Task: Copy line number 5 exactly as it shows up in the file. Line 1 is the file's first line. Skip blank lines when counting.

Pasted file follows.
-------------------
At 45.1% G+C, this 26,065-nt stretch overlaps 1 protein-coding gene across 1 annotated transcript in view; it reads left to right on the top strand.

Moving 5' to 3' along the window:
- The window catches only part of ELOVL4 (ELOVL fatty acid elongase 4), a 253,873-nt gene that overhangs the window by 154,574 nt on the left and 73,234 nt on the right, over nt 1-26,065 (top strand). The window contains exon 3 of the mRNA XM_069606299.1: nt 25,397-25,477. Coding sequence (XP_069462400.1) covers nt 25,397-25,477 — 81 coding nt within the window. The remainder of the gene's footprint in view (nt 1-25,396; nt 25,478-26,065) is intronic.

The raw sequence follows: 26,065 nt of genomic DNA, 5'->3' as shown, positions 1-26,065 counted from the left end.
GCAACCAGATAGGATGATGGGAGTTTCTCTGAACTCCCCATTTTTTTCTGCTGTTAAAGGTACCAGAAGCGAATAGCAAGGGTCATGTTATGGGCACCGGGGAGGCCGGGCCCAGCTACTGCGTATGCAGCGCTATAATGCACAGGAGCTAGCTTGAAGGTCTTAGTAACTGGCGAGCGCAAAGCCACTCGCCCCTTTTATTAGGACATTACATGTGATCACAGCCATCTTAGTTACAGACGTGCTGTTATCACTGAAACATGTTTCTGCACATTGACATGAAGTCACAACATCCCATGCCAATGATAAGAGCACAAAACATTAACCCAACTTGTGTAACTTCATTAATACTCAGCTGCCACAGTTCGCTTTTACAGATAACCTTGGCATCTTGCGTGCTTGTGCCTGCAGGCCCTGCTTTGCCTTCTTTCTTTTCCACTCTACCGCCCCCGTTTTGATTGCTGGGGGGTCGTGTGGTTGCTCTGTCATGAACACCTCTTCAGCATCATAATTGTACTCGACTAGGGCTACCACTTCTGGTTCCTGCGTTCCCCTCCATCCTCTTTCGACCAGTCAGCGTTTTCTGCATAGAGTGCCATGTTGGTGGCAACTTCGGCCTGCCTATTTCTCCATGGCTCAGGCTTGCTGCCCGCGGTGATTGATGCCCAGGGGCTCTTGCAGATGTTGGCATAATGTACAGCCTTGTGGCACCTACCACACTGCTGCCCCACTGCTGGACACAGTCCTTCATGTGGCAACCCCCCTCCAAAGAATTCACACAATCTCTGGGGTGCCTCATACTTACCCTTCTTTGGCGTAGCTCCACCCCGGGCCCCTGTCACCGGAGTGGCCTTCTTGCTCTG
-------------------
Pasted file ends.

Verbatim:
GCAACCAGATAGGATGATGGGAGTTTCTCTGAACTCCCCATTTTTTTCTGCTGTTAAAGGTACCAGAAGCGAATAGCAAGGGTCATGTTATGGGCACCGGGGAGGCCGGGCCCAGCTACTGCGTATGCAGCGCTATAATGCACAGGAGCTAGCTTGAAGGTCTTAGTAACTGGCGAGCGCAAAGCCACTCGCCCCTTTTATTAGGACATTACATGTGATCACAGCCATCTTAGTTACAGACGTGCTGTTATCACTGAAACATGTTTCTGCACATTGACATGAAGTCACAACATCCCATGCCAATGATAAGAGCACAAAACATTAACCCAACTTGTGTAACTTCATTAATACTCAGCTGCCACAGTTCGCTTTTACAGATAACCTTGGCATCTTGCGTGCTTGTGCCTGCAGGCCCTGCTTTGCCTTCTTTCTTTTCCACTCTACCGCCCCCGTTTTGATTGCTGGGGGGTCGTGTGGTTGCTCTGTCATGAACACCTCTTCAGCATCATAATTGTACTCGACTAGGGCTACCACTTCTGGTTCCTGCGTTCCCCTCCATCCTCTTTCGACCAGTCAGCGTTTTCTGCATAGAGTGCCATGTTGGTGGCAACTTCGGCCTGCCTATTTCTCCATGGCTCAGGCTTGCTGCCCGCGGTGATTGATGCCCAGGGGCTCTTGCAGATGTTGGCATAATGTACAGCCTTGTGGCACCTACCACACTGCTGCCCCACTGCTGGACACAGTCCTTCATGTGGCAACCCCCCTCCAAAGAATTCACACAATCTCTGGGGTGCCTCATACTTACCCTTCTTTGGCGTAGCTCCACCCCGGGCCCCTGTCACCGGAGTGGCCTTCTTGCTCTG